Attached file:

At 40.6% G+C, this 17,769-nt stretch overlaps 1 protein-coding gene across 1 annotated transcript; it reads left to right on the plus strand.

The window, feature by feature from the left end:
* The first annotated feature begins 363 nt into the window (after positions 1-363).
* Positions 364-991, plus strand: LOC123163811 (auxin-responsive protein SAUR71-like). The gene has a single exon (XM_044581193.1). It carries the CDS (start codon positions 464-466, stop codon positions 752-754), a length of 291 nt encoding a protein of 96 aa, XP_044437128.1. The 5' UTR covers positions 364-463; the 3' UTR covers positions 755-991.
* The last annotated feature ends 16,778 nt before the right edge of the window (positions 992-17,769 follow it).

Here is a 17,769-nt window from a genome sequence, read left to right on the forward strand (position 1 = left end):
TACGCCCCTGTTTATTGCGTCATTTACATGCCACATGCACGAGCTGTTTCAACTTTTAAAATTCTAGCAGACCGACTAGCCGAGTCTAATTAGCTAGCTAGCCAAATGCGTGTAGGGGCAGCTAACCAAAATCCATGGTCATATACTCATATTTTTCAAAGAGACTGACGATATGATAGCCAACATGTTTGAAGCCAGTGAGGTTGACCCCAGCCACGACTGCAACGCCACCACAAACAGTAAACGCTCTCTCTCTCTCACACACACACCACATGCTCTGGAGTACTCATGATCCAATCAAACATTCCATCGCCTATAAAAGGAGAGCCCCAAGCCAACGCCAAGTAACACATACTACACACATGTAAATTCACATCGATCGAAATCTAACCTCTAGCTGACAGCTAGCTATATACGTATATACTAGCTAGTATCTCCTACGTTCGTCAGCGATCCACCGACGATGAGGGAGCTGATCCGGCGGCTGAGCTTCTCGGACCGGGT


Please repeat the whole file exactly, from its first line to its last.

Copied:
At 40.6% G+C, this 17,769-nt stretch overlaps 1 protein-coding gene across 1 annotated transcript; it reads left to right on the plus strand.

The window, feature by feature from the left end:
* The first annotated feature begins 363 nt into the window (after positions 1-363).
* Positions 364-991, plus strand: LOC123163811 (auxin-responsive protein SAUR71-like). The gene has a single exon (XM_044581193.1). It carries the CDS (start codon positions 464-466, stop codon positions 752-754), a length of 291 nt encoding a protein of 96 aa, XP_044437128.1. The 5' UTR covers positions 364-463; the 3' UTR covers positions 755-991.
* The last annotated feature ends 16,778 nt before the right edge of the window (positions 992-17,769 follow it).

Here is a 17,769-nt window from a genome sequence, read left to right on the forward strand (position 1 = left end):
TACGCCCCTGTTTATTGCGTCATTTACATGCCACATGCACGAGCTGTTTCAACTTTTAAAATTCTAGCAGACCGACTAGCCGAGTCTAATTAGCTAGCTAGCCAAATGCGTGTAGGGGCAGCTAACCAAAATCCATGGTCATATACTCATATTTTTCAAAGAGACTGACGATATGATAGCCAACATGTTTGAAGCCAGTGAGGTTGACCCCAGCCACGACTGCAACGCCACCACAAACAGTAAACGCTCTCTCTCTCTCACACACACACCACATGCTCTGGAGTACTCATGATCCAATCAAACATTCCATCGCCTATAAAAGGAGAGCCCCAAGCCAACGCCAAGTAACACATACTACACACATGTAAATTCACATCGATCGAAATCTAACCTCTAGCTGACAGCTAGCTATATACGTATATACTAGCTAGTATCTCCTACGTTCGTCAGCGATCCACCGACGATGAGGGAGCTGATCCGGCGGCTGAGCTTCTCGGACCGGGT